Thankful for the moments
Thanksgiving has always been my favorite holiday. I can think of nothing more American than a whole day dedicated to stuffing your face while surrounded by your favorite people. I always appreciated that there was no expectation of gifts, though capitalism has found a way to creep in during the 21st century, as Black Friday, the busiest shopping day of the year and which was once reserved exclusively for the day after Thanksgiving, has now slid into Thanksgiving itself. In 2020, some retailers started offering Black Friday deals as early as October. In the old days, Thanksgiving was that last reprieve before we threw ourselves into the most consumerist part of the year.
When I was a kid, Thanksgiving was an intimate affair, usually involving four to six people. The one time I remember involving more people, my aunt, with a flyswatter, chased my younger cousin across the front yard while they both screamed profanities at each other. That holiday was the only time I could remember a certain great uncle and a certain other cousin visiting. Good times.
My grandmother would always prepare too much food, but no one complained because we knew we would spend the rest of the day munching away on leftovers. My grandmother owned the day with a turkey and a ham and dressing and broccoli and green beans and mashed potatoes and rolls and who knows what else. But my mom owned dessert time with her cherry cream cheese pies. No one made dessert like my mom, which we discovered when my grandmother attempted to move into my mom’s lane and make the same pies, which somehow weren’t the same. Then, as my mom and grandmother exchanged recipes, we realized that my mom had neglected to use vanilla extract on her own pies. A slight oversight had turned into a staple.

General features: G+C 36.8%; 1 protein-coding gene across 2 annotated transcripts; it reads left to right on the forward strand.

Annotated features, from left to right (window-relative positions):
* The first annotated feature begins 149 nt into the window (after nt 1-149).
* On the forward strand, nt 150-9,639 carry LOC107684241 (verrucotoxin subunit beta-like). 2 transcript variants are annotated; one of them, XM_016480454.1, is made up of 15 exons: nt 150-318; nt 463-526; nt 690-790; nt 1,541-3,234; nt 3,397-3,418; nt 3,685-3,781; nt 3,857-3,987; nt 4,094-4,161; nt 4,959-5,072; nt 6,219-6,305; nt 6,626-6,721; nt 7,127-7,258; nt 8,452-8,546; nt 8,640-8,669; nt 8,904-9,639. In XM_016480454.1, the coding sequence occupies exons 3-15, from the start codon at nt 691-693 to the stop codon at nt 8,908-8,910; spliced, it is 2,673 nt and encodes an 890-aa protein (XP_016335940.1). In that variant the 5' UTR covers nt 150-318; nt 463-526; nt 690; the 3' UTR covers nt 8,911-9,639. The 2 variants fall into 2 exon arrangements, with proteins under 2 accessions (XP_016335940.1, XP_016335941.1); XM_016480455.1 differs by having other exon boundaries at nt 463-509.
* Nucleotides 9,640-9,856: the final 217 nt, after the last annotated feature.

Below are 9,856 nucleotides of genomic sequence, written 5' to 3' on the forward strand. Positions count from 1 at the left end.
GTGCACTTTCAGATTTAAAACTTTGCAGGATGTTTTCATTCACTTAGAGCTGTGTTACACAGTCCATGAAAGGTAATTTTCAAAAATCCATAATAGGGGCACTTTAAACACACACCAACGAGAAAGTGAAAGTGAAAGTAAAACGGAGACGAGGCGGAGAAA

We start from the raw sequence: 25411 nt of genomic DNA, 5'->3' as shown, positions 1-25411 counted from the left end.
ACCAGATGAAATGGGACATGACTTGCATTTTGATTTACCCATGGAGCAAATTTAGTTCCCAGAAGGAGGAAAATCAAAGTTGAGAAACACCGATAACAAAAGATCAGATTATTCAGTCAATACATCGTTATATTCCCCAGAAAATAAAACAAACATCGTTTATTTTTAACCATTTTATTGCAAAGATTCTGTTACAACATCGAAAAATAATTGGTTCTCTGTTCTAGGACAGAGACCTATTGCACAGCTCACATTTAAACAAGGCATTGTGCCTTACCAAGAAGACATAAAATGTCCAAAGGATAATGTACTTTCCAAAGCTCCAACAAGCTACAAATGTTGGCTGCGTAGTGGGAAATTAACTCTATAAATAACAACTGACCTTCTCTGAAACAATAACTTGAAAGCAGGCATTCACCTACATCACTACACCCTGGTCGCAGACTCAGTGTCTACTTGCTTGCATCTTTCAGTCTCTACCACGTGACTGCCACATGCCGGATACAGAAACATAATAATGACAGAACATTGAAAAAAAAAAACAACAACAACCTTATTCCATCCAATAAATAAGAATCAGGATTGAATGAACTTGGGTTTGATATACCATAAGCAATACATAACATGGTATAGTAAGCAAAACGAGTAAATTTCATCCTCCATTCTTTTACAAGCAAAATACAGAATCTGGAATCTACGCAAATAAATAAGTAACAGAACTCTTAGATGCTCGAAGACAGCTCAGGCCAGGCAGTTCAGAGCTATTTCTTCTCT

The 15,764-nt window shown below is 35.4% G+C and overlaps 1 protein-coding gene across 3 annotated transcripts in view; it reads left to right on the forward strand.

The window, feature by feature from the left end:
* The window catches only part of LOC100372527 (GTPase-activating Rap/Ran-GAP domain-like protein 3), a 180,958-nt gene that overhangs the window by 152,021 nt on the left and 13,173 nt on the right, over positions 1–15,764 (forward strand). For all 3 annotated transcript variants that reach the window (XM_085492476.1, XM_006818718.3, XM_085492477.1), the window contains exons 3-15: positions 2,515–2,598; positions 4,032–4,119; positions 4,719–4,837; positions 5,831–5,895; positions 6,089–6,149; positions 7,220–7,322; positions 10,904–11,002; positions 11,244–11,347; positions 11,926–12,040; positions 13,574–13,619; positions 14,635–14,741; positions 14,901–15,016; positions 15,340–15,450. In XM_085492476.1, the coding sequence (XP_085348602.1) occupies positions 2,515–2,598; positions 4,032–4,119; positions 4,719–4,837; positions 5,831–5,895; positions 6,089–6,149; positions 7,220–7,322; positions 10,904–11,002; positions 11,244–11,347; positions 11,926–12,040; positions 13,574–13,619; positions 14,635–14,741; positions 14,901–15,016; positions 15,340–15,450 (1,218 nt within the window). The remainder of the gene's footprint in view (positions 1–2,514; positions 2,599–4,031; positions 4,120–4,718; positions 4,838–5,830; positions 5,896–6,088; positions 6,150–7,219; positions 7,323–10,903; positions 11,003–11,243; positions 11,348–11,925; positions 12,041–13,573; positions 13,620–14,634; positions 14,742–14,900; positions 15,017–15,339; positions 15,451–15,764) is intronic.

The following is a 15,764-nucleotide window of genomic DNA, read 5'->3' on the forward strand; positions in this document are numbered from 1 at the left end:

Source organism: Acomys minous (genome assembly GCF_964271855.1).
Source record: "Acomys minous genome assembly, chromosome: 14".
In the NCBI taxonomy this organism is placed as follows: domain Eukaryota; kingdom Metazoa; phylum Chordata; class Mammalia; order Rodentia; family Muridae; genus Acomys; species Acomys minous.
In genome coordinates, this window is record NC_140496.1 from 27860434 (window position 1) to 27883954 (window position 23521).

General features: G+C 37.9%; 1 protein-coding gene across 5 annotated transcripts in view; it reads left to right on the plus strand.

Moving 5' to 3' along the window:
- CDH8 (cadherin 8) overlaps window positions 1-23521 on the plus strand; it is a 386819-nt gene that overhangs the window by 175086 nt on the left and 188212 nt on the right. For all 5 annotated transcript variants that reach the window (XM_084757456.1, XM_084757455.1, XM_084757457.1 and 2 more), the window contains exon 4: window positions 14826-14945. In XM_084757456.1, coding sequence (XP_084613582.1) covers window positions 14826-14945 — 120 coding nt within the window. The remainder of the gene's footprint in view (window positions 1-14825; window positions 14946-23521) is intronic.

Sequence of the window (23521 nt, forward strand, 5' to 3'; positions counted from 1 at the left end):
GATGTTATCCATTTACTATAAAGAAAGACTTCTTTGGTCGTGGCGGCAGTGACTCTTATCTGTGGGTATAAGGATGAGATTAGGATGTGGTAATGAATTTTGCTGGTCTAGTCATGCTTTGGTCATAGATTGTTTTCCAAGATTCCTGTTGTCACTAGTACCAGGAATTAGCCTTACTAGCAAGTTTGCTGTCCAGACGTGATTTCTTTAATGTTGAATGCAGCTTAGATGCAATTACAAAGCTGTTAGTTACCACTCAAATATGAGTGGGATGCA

After lunch AKA “the first round”, we might put a football game on the TV for some background noise. Or maybe my aunt would insist we watch the Macy’s Thanksgiving Day Parade even though no one else have a damn. At least she wasn’t yet again campaigning that we watch The Last of the Mohicans, of which she had a VHS cassette in her purse, and which I years later watched and could not understand the hype, despite the greatness of Daniel Day-Lewis.
In recent years, Thanksgiving has become bittersweet, as in 2011, the holiday was the last that I would spend with my mom because she passed away the following Monday morning after battling cancer for the last few months. So, of course, I can’t help thinking about her during this time of year.
Perhaps this time of year invokes in you similar thoughts of loved ones you’ve lost. Perhaps you feel down, which is understandable. But I hope that this year, you will instead join me in being thankful for what once was and for the time that you had with someone you now miss so dearly. We are lucky to have had special people in our lives even for the briefest moments, and we need to remind ourselves that no one is guaranteed such a gift in life.
We miss these people because they’re worth missing, and they’re worth missing because of the impact they had while they were in our lives on this earth.
And if we can’t be thankful for that, what can we be thankful for?